Angus, Joseph (DNB12)
ANGUS, JOSEPH (1816–1902), baptist divine and biblical scholar, only son of John Angus, a farmer and later a leather merchant, by his wife Elizabeth Wanless, was born at Bolam, Northumberland, on Jan. 1816. His first schooling was at Newcastle, under George Ferris Whidborne Mortimer [q. v.], who wanted to send him to Cambridge. As a nonconformist and a member of the baptist church under Thomas Pengilly at Newcastle, he preferred Edinburgh, where he entered in 1834, after passing a year at King's College, London. In 1835 he studied for the baptist ministry at Stepney College (instituted 1810), under W. H. Murch, D.D., a good scholar. Returning to Edinburgh with a scholarship under Dr. Ward's trust, he graduated M.A. with distinction on 27 April 1837, and gained the gold medal in moral philosophy and the university English essay prize. In 1838 he accepted a call to New Park Street chapel, Southwark, where subsequently Charles Haddon Spurgeon [q. v.] won his fame as a preacher. In 1840 he was appointed colleague to John Dyer in the secretaryship of the Baptist Missionary Society, and became sole secretary in 1841. He had much to do with the raising of the jubilee fund (32,000l.), by means of which, among other enterprises, the mission house in Moorgate Street was built. In 1849 he was placed at the head of Stepney College, which under his presidency largely increased in efficiency and importance, was removed to Regent's Park in 1856, and equipped with special chairs and scholarships by means of a 'professorial fund' (30,000l.), secured by his exertions. He held the presidency till 1893. In connection with his academic work he brought out some useful handbooks to the Bible (1853; 2nd imp. 1907), to the English language (1864), and to English literature (1866); and editions of Butler's 'Analogy and Sermons' (1855; 2nd edit. 1881) and Francis Wayland's 'Elements of Moral Science' (1858); all these were published by the Religious Tract Society. The degree of D.D. was conferred in 1852 by Brown University, Rhode Island. From 1859 he was for ten years examiner in English to the London University, and in 1865 to the civil service commissioners. In 1870 he was appointed on the New Testament company for the revision of the 'authorised' version of the Scriptures. He was elected in 1870 for Marylebone to the first London school board, held office for ten years, and was re-elected for the period 1894-7. In the bibliography of baptist authors of all classes, ancient and modern, he took the greatest interest; his own collection of such works was unsurpassed, and his privately printed lists of acquirements and desiderata were of no small service to students of the byways of religious history. His latest summary of results, 'Baptist Authors and History, 1527-1800,' was printed in the 'Baptist Handbook,' in 1894, and issued separately in 1896. As a theologian his position was essentially conservative; in a controversy of 1870 he upheld the doctrine of eternal torments; he was not without mellowing influences in his later years. He died at Hampstead on 28 Aug. 1902, and was buried in Norwood cemetery.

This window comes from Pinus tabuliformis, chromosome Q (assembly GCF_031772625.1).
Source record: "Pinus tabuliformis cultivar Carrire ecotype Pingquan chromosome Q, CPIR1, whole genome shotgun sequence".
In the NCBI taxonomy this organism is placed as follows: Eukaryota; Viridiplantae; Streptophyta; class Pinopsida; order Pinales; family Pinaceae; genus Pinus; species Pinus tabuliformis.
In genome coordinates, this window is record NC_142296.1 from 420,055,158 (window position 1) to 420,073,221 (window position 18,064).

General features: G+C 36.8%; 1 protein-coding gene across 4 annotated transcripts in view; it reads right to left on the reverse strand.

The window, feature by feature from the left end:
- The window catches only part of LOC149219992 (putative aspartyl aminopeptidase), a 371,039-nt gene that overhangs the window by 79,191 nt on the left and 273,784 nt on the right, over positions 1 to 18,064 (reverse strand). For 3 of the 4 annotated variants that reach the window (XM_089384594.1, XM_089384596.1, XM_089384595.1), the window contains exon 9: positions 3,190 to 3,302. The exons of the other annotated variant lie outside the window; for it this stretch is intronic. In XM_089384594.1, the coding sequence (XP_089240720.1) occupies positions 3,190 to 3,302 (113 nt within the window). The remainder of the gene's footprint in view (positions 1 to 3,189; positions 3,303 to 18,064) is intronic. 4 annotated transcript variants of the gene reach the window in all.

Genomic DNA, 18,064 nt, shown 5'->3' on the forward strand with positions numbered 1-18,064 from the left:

Angus's portrait by Melville is in Regent's Park College, and has been engraved. He married on 3 March 1841 Amelia (d. 1893), fourth daughter of William Brodie Gurney. Of his family of four sons and six daughters, the second son, John Mortimer Angus, M.A., is registrar of the University of Wales.
In addition to the manuals indicated above and subsidiary pieces Angus published
- 'The Voluntary System' (prize essay), 1839.
- 'Four Lectures on the Advantages of a Classical Education as auxiliary to a Commercial,' 1846.
- 'Christian Churches' (bicentenary prize essay), 1862; 1864.
- 'Egypt and the Bible,' 1863.
- 'Apostolic Missions,' &c., 1871; 2nd edit. 1892.
- 'Man, a Witness for Christianity,' 1872.
- 'Popular Commentary on the New Testament' (Hebrews to Jude), 1883.
- 'Six Lectures on Regeneration' (the Angus Lectureship), 1897.
[The Times, 30 Aug. 1902; Baptist Handbook, 1903, p. 189 (with portrait); Cat. of Edin. Graduates, 1858, p. 225; information kindly supplied by Mr. Charles J. Angus.]